Rising inequality is putting Britain on the path to becoming one of the most unequal nations on earth, a Nobel-prize winning economist has claimed.
Sir Angus Deaton is leading a landmark review of inequality in the UK amid fears that the country is at a tipping point due to a decade of stagnant pay growth for British workers.
The Institute for Fiscal Studies thinktank, which is working with Deaton on the study, says Britain is on track to “follow the US” which has extreme inequality levels in pay, wealth and health.
Speaking to the Guardian, Deaton said: “There’s a real question about whether democratic capitalism is working, when it’s only working for part of the population.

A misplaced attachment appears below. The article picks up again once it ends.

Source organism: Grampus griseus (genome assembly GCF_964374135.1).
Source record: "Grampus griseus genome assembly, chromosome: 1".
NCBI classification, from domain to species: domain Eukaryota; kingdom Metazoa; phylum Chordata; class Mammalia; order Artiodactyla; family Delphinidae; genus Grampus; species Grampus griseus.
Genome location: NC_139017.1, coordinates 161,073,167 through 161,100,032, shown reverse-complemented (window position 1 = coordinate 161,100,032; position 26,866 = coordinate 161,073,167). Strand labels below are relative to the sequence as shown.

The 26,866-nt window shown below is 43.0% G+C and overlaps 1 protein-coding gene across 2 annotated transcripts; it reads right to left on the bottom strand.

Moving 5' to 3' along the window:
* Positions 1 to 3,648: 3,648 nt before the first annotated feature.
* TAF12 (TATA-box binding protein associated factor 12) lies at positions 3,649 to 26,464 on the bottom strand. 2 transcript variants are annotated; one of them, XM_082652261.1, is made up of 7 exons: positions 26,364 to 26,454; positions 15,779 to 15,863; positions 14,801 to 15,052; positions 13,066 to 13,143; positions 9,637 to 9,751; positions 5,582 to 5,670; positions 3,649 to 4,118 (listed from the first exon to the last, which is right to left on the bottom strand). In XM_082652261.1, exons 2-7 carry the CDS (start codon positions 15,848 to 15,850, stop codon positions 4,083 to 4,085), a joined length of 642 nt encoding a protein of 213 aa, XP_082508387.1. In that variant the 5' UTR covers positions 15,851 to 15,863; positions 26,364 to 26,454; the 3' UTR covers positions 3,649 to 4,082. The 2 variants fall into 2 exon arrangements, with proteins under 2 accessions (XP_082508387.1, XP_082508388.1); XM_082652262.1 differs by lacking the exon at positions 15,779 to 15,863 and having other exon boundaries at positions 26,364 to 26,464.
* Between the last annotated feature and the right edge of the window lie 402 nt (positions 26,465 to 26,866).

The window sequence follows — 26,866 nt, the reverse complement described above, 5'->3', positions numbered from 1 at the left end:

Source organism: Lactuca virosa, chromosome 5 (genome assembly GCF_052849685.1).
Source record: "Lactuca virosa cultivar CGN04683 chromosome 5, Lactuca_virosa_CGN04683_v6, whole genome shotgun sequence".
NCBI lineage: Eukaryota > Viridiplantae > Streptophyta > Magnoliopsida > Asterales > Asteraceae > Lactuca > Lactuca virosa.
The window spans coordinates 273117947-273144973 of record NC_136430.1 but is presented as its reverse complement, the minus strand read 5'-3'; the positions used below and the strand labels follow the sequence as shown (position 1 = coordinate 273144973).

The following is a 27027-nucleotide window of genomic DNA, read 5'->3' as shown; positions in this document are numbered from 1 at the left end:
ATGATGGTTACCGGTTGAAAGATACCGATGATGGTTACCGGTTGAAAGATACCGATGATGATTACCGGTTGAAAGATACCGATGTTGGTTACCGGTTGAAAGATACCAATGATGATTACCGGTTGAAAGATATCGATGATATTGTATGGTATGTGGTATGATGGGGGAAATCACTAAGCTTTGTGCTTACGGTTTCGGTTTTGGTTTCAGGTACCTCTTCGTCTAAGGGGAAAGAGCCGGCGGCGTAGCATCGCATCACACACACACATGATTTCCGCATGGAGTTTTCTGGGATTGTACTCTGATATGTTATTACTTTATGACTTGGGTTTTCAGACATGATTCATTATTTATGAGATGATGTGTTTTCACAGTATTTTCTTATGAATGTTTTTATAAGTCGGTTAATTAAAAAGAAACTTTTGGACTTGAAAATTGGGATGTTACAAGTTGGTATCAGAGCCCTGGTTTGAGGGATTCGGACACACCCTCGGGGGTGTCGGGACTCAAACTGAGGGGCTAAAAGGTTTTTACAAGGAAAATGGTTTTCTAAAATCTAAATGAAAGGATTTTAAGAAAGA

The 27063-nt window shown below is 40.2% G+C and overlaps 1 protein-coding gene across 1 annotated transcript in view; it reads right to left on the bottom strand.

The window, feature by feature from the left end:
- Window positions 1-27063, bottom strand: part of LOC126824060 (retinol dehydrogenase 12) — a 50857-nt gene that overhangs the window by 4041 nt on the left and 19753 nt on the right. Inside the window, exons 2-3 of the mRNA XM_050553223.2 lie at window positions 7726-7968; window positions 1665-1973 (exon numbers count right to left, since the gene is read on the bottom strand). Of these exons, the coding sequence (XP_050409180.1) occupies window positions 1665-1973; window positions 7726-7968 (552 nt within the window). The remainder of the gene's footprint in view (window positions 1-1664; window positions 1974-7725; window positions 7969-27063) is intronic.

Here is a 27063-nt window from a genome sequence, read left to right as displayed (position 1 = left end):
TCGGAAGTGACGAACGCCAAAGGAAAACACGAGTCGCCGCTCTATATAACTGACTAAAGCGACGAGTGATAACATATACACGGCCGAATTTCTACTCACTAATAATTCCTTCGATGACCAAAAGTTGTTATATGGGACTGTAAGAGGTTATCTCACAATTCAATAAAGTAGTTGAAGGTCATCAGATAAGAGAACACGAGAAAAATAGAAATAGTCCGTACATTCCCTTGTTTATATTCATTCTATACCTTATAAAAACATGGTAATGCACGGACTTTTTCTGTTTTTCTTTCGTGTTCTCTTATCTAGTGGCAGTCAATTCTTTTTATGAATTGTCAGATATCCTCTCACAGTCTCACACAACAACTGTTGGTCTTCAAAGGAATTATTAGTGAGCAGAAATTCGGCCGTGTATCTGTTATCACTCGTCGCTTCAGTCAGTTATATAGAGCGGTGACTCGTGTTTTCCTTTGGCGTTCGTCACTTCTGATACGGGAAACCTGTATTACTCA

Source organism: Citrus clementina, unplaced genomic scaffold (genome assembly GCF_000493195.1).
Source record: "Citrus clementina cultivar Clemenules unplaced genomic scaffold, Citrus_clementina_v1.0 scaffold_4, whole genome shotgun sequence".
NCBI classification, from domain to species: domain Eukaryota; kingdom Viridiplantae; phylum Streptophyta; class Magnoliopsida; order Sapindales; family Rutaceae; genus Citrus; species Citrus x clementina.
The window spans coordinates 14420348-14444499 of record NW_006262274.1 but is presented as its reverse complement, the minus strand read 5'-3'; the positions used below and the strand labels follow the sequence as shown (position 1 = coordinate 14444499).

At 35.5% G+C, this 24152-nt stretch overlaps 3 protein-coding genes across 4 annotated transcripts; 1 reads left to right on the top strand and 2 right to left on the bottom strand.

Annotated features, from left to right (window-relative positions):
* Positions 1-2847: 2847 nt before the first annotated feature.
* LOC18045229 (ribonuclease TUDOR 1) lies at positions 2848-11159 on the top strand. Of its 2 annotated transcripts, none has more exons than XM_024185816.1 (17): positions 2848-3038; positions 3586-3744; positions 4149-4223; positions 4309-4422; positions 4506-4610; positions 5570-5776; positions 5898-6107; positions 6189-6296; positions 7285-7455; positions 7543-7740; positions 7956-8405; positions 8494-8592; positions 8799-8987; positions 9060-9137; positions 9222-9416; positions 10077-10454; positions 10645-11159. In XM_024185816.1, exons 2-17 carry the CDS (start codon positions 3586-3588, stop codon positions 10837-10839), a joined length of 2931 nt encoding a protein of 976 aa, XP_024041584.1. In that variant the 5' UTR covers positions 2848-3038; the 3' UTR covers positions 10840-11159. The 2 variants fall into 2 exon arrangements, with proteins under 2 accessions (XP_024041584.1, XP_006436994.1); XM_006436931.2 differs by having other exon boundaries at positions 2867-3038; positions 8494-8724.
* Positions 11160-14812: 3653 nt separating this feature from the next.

“There are things where Britain is still doing a lot better (than the US). What we have to do is to make sure the UK is inoculated from some of the horrors that have happened in the US.”
His warnings have been sounded as new research shows the average workers has seen their earnings fall by 3.1 per cent since 2009 as those working in the financial industry see their pay increase by 9.3 per cent.
TUC general secretary Frances O’Grady said: “It’s not right that pay is racing ahead in the City when most working people are still worse off than a decade ago.
“The architects of the financial crisis are earning record amounts as teachers and nurses struggle to get by.”